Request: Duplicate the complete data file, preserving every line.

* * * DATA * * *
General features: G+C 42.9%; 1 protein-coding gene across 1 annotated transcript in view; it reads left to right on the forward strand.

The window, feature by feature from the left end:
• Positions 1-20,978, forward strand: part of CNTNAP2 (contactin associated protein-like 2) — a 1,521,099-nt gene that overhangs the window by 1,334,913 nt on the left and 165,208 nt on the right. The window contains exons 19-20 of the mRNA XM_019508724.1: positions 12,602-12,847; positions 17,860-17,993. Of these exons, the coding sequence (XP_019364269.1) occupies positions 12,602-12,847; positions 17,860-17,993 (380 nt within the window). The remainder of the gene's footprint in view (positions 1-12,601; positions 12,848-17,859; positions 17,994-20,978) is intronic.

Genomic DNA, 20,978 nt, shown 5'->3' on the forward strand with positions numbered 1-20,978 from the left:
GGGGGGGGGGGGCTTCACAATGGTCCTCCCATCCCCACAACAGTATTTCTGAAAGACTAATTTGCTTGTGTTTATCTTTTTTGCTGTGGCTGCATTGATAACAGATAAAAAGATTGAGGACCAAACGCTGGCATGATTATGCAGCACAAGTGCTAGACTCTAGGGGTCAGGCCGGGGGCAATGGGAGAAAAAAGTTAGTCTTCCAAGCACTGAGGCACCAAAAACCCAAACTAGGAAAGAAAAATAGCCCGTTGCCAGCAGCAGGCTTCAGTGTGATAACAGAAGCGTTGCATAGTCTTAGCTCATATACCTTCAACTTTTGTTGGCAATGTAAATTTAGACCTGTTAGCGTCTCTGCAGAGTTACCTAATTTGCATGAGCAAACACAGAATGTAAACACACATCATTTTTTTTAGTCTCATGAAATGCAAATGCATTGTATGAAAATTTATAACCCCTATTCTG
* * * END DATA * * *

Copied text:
General features: G+C 42.9%; 1 protein-coding gene across 1 annotated transcript in view; it reads left to right on the forward strand.

The window, feature by feature from the left end:
• Positions 1-20,978, forward strand: part of CNTNAP2 (contactin associated protein-like 2) — a 1,521,099-nt gene that overhangs the window by 1,334,913 nt on the left and 165,208 nt on the right. The window contains exons 19-20 of the mRNA XM_019508724.1: positions 12,602-12,847; positions 17,860-17,993. Of these exons, the coding sequence (XP_019364269.1) occupies positions 12,602-12,847; positions 17,860-17,993 (380 nt within the window). The remainder of the gene's footprint in view (positions 1-12,601; positions 12,848-17,859; positions 17,994-20,978) is intronic.

Genomic DNA, 20,978 nt, shown 5'->3' on the forward strand with positions numbered 1-20,978 from the left:
GGGGGGGGGGGGCTTCACAATGGTCCTCCCATCCCCACAACAGTATTTCTGAAAGACTAATTTGCTTGTGTTTATCTTTTTTGCTGTGGCTGCATTGATAACAGATAAAAAGATTGAGGACCAAACGCTGGCATGATTATGCAGCACAAGTGCTAGACTCTAGGGGTCAGGCCGGGGGCAATGGGAGAAAAAAGTTAGTCTTCCAAGCACTGAGGCACCAAAAACCCAAACTAGGAAAGAAAAATAGCCCGTTGCCAGCAGCAGGCTTCAGTGTGATAACAGAAGCGTTGCATAGTCTTAGCTCATATACCTTCAACTTTTGTTGGCAATGTAAATTTAGACCTGTTAGCGTCTCTGCAGAGTTACCTAATTTGCATGAGCAAACACAGAATGTAAACACACATCATTTTTTTTAGTCTCATGAAATGCAAATGCATTGTATGAAAATTTATAACCCCTATTCTG